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Houston Council Member Plans To Delay Vote On Mayor’s Plan To Reform Pensions

Michael Kubosh says he needs more time to study the proposal and is also following a suggestion from State Sen. Paul Bettencourt.



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Texas State Senator Paul Bettencourt (right) is asking for the City Council to delay the vote on Mayor Turner's proposal to reform the pension system and Bill King (left), Turner's former opponent in the Mayoral race, supports him.

Houston Mayor Sylvester Turner announced on Monday that the three city employee pension systems had approved his pension reform plan and a vote on the proposal is scheduled Wednesday. But at least one city council member says he wants to put it on hold.

Council Member Michael Kubosh, who holds the At Large-3 position, says he will try to delay the vote on the pension reform proposal using a procedure called tagging.

Kubosh said he has two reasons.

He says he needs more time to study the plan and, in addition to that, he notes that he is doing what State Sen. Paul Bettencourt has suggested.

"He wants more time to look at this and if a state senator asks you to do something like this, a council member should do it," Kubosh said.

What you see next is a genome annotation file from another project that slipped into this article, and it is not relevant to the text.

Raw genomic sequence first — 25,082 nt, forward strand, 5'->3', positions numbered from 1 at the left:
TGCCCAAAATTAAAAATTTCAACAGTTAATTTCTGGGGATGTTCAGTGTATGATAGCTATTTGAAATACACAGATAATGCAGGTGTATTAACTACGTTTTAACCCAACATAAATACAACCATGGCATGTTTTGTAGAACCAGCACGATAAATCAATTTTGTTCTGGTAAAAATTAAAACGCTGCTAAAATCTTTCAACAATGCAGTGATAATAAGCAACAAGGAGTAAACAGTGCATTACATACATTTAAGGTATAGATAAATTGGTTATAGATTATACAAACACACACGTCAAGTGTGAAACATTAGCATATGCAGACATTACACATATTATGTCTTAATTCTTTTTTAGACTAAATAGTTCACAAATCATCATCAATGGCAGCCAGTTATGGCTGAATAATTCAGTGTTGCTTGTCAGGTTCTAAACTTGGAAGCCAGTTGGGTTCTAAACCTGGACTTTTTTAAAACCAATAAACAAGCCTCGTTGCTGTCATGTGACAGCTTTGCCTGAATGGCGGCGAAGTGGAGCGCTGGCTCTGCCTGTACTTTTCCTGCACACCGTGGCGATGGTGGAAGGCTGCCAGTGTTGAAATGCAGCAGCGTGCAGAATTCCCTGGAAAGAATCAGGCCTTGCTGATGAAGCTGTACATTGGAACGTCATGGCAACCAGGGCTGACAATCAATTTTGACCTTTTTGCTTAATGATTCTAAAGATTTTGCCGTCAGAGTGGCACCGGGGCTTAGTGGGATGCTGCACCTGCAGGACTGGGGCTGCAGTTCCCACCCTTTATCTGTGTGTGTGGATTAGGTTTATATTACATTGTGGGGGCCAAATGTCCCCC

Bettencourt held a press conference at Houston's City Hall on Tuesday afternoon.

He said one of his main concerns has to do with an important detail of the mayor's proposal.

"The enforcement mechanism on the pension proposal is still up in the air," he said.

Bettencourt explained that it is not clear how the city and its employees would negotiate adjustments to the pension system if the annual costs exceeded the limits they had agreed on.

Turner's former opponent in the mayoral race Bill King was with Bettencourt at the press conference.

He also asked for Houston City Council and even Houstonians to have more time to review the proposal.

"This is a decision to commit between 20 and 26 billion dollars of taxpayers resources over the next 30 years. This will have very long ranging consequences and we need to make sure we understand exactly what’s being proposed, and look at it candidly and with all the data," King noted.

Even if Kubosh tags the vote, his move could be overridden, but he says that will not stop him.

The reform of the city's pension system is one of Turner's main priorities.

The mayor has emphasized his plan would immediately reduce by more than 30 percent the almost eight billion dollars in unfunded pension debt.

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